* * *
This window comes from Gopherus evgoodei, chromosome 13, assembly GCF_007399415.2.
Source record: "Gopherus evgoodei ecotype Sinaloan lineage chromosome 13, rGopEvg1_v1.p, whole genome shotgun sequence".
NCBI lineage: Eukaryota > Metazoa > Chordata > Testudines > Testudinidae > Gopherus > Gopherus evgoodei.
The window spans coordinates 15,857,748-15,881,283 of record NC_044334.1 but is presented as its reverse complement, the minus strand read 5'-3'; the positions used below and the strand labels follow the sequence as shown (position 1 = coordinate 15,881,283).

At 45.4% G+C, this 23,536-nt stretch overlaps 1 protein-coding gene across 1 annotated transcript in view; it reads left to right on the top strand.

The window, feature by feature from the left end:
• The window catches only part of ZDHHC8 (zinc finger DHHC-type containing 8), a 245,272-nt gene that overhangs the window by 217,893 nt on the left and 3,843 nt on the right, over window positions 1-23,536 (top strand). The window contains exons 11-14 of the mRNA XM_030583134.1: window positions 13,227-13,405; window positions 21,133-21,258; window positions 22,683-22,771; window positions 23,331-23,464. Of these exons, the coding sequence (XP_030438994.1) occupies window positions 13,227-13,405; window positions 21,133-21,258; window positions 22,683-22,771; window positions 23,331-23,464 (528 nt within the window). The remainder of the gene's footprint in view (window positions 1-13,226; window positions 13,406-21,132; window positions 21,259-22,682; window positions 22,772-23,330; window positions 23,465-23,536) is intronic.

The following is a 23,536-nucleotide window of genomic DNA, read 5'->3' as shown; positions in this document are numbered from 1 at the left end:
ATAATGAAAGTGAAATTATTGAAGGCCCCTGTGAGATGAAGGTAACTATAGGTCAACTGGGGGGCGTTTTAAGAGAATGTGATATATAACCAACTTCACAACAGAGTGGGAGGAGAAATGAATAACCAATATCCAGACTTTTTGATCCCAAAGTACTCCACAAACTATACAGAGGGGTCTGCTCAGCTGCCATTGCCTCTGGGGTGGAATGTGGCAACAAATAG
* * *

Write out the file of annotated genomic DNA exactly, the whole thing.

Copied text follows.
This window comes from Gopherus evgoodei, chromosome 13, assembly GCF_007399415.2.
Source record: "Gopherus evgoodei ecotype Sinaloan lineage chromosome 13, rGopEvg1_v1.p, whole genome shotgun sequence".
NCBI lineage: Eukaryota > Metazoa > Chordata > Testudines > Testudinidae > Gopherus > Gopherus evgoodei.
The window spans coordinates 15,857,748-15,881,283 of record NC_044334.1 but is presented as its reverse complement, the minus strand read 5'-3'; the positions used below and the strand labels follow the sequence as shown (position 1 = coordinate 15,881,283).

At 45.4% G+C, this 23,536-nt stretch overlaps 1 protein-coding gene across 1 annotated transcript in view; it reads left to right on the top strand.

The window, feature by feature from the left end:
• The window catches only part of ZDHHC8 (zinc finger DHHC-type containing 8), a 245,272-nt gene that overhangs the window by 217,893 nt on the left and 3,843 nt on the right, over window positions 1-23,536 (top strand). The window contains exons 11-14 of the mRNA XM_030583134.1: window positions 13,227-13,405; window positions 21,133-21,258; window positions 22,683-22,771; window positions 23,331-23,464. Of these exons, the coding sequence (XP_030438994.1) occupies window positions 13,227-13,405; window positions 21,133-21,258; window positions 22,683-22,771; window positions 23,331-23,464 (528 nt within the window). The remainder of the gene's footprint in view (window positions 1-13,226; window positions 13,406-21,132; window positions 21,259-22,682; window positions 22,772-23,330; window positions 23,465-23,536) is intronic.

The following is a 23,536-nucleotide window of genomic DNA, read 5'->3' as shown; positions in this document are numbered from 1 at the left end:
ATAATGAAAGTGAAATTATTGAAGGCCCCTGTGAGATGAAGGTAACTATAGGTCAACTGGGGGGCGTTTTAAGAGAATGTGATATATAACCAACTTCACAACAGAGTGGGAGGAGAAATGAATAACCAATATCCAGACTTTTTGATCCCAAAGTACTCCACAAACTATACAGAGGGGTCTGCTCAGCTGCCATTGCCTCTGGGGTGGAATGTGGCAACAAATAG